In a strong show of support for the war-torn country, Ukrainian band Kalush Orchestra won the Eurovision Song Contest in the early hours of Sunday.

The sentimental and bookies’ favourite among the 25 bands and singers competing in the grand finale was the six-man band that mixes traditional folk music and contemporary hip hop in a purposeful defence of Ukrainian culture. The public vote at home was critical in ensuring their win.

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Following the six-piece band’s performance, the band’s frontman, Oleg Psiuk, used the vast worldwide audience to make an emotional plea to release combatants still imprisoned beneath a sprawling steel mill in the southern port city of Mariupol.

“I ask all of you, please help Ukraine, Mariupol. Help Azovstal, right now,’’ Psiuk spoke to a live audience of about 7,500 people, many of whom offered standing ovations, and a global televised audience of millions.

The appeal to Russians to rescue the last Ukrainian combatants imprisoned beneath the Azovstal facility served as a solemn reminder that the enormously popular and at times extravagant Eurovision song contest was taking place against the backdrop of a conflict on Europe’s eastern edge.

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President Volodymyr Zelensky indicated that he was watching from Kyiv and cheering on the Ukrainian band.

“Indeed, this is not a war, but nevertheless, for us today, any victory is very important,” Zelenskyy remarked, according to a presidential statement. “So, let’s cheer for ours. Glory be to Ukraine! “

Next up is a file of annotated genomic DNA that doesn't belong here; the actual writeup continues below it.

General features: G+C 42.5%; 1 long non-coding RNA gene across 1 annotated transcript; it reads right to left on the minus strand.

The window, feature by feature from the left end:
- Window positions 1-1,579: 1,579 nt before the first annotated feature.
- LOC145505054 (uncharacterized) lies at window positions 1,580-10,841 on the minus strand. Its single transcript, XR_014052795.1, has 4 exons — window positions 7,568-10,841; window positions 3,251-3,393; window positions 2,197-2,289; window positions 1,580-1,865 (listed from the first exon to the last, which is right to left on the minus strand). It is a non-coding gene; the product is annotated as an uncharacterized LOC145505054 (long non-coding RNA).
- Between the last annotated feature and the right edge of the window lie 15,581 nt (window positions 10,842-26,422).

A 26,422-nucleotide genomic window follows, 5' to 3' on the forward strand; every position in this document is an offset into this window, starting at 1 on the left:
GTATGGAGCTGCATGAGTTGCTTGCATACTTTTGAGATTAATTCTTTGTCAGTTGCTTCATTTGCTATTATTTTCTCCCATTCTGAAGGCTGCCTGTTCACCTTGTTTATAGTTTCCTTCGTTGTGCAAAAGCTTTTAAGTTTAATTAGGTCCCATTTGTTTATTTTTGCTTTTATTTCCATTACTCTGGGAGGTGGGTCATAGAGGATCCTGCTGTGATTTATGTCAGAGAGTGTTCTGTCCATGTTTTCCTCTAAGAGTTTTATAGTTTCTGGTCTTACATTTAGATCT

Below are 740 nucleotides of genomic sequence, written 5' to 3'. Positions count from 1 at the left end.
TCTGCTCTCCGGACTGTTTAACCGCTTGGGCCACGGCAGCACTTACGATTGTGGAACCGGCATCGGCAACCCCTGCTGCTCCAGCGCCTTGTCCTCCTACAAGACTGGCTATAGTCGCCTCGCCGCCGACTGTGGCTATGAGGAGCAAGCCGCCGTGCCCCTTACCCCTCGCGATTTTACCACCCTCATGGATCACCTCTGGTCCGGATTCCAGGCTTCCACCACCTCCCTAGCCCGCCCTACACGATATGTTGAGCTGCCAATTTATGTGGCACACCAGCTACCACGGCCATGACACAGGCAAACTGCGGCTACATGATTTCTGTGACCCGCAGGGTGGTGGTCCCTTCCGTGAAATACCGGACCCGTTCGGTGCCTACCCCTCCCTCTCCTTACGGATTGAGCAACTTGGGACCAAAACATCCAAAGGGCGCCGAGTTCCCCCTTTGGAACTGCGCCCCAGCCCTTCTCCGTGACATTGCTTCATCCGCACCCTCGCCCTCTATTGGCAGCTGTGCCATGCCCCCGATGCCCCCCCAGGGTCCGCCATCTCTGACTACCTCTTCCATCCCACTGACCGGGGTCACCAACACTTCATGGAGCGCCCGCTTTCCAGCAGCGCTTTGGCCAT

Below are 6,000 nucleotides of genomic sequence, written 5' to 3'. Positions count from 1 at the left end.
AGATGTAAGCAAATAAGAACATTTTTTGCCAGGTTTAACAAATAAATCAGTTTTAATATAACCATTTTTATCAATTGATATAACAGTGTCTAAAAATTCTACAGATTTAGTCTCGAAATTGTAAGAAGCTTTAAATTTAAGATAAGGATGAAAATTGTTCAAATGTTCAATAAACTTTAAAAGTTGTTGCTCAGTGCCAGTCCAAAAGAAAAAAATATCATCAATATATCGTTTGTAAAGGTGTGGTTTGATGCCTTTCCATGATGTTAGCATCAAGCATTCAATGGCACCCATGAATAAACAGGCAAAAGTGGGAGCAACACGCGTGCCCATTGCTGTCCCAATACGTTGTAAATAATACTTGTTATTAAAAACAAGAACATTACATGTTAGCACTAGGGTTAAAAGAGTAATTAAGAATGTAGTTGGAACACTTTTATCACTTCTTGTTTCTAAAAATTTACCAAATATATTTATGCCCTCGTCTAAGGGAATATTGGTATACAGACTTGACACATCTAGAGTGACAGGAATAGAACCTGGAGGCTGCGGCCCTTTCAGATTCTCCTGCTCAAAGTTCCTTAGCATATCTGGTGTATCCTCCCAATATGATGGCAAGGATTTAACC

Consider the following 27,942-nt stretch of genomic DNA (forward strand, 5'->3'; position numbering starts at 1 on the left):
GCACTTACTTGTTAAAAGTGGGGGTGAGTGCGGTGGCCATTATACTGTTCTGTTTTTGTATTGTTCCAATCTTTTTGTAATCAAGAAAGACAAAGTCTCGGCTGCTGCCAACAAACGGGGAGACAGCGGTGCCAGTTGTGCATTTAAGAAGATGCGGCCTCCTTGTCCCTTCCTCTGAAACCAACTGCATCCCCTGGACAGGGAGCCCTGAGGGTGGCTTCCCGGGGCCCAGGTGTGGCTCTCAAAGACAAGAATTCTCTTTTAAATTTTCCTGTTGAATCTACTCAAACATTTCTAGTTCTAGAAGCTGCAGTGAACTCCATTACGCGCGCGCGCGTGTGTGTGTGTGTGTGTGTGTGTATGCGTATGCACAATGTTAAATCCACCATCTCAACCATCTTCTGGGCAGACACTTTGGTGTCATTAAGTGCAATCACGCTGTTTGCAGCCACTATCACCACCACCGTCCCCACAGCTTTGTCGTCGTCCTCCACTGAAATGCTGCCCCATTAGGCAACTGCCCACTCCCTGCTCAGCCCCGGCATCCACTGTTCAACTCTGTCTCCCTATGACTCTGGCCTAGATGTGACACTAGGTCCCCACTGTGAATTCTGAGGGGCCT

Kalush Orchestra was one of 25 bands that performed in front of a live crowd in Turin, Italy’s industrial northern capital, while millions more watched on television or online streaming across the world.

This year, Russia was barred from competing after its February 24 invasion of Ukraine, a move organisers claimed was intended to keep politics out of the competition that celebrates variety and friendship among nations.

Ukraine’s song, “Stefania,” was created as a tribute to the frontman’s mother, but has since become an anthem to the suffering nation, as the lyrics take on new meaning. “I’ll always find my way home, even if all roads are destroyed,” Psiuk wrote.

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The all-male band of six members was granted special permission to leave the country to represent Ukraine and Ukrainian culture at the music competition. One of the original members stayed to fight, and the rest want to return as soon as the competition is finished.

The winner is determined in equal parts by committees of music experts in each competing country and public votes — allowing room for an upset. Britain’s Sam Ryder and Sweden’s Cornelia Jakobs had a 10% chance of winning, while the Italian combo of Mahmood & Blanco had a 6% chance.

The winner receives a glass microphone trophy as well as a potential career boost.

Italy hosted the event after local rock band Maneskin won in Rotterdam last year. The victory catapulted the Rome-based band to international popularity, with appearances on Saturday Night Live and countless magazine covers in their typically genderless clothing code.

This week, twenty bands competed in two semifinals alongside the Big Five of Italy, the United Kingdom, France, Germany, and Spain, who have permanent slots because of their financial support of the tournament.